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Travel Safety Update - Europe.

New York, Geneva (AirGuide - Travel Safety Update Europe) Jun 6, 2010

Aeroflot Russian flag-carrier Aeroflot is citing a notable reduction in the number of on-board incidents fuelled by intoxication, after banning alcohol sales on specific flights. It has imposed the sales ban in the economy-class cabins. Aeroflot, which stopped distributing free alcoholic beverages in early 2006, started testing the tighter restriction on particular services in February. The carrier selected a number of long-haul flights for the trial, stating that these usually resulted in the highest proportion of passengers engaging in drunken behaviour. Jun 2, 2010

Air France, Airbus Latest efforts to locate the wreckage of Air France flight AF447 have ended without success. French investigation agency BEA is not yet sure whether a new search will be undertaken. The search was the third since the loss of the aircraft almost a year ago in the South Atlantic while en route from Rio de Janeiro to Paris. Jun 1, 2010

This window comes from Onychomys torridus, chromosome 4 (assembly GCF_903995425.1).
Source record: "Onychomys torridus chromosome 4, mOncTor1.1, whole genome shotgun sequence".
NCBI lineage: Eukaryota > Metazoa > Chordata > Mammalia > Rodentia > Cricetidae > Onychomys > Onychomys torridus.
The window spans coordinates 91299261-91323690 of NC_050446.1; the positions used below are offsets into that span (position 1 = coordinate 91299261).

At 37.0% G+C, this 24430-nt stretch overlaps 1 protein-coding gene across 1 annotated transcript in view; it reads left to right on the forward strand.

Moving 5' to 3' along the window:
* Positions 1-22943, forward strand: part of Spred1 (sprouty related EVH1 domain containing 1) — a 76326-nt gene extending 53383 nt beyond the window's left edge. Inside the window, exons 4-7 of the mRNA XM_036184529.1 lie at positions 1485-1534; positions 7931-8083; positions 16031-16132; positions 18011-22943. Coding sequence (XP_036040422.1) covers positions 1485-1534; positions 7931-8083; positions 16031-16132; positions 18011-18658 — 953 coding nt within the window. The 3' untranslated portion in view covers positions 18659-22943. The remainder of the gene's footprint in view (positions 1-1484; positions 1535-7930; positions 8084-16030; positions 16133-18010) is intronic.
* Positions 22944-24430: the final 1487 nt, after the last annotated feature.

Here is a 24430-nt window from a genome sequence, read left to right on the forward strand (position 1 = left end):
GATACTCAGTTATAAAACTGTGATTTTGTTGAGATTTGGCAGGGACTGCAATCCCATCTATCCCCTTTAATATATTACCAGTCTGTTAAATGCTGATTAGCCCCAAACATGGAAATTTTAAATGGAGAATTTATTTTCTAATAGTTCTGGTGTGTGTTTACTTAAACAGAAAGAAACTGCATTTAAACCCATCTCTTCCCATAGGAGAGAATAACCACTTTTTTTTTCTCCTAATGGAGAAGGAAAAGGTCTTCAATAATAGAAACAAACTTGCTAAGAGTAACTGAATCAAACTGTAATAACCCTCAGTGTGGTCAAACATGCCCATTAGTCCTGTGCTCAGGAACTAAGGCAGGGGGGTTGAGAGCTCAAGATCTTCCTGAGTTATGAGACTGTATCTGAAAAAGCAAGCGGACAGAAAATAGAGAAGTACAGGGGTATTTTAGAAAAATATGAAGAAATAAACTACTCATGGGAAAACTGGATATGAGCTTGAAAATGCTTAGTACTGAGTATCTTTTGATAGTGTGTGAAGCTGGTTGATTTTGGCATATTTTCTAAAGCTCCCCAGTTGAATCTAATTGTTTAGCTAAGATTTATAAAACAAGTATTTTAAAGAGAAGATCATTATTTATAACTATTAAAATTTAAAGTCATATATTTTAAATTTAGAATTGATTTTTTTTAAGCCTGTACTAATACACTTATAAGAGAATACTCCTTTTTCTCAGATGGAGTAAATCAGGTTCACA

Airbus, EasyJet Airbus is planning to test an infra-red detector which is designed to pick up traces of volcanic ash, using an A340 platform for the trial. It is to perform the test in co-operation with UK budget airline EasyJet, a prominent Airbus customer, using technology developed by the Norwegian air research organisation Norsk Institutt for Luftforskning (NILU). Airbus has been conducting test flights aimed at establishing the extent of the threat from volcanic ash, following the eruption in Iceland in April. Jun 4, 2010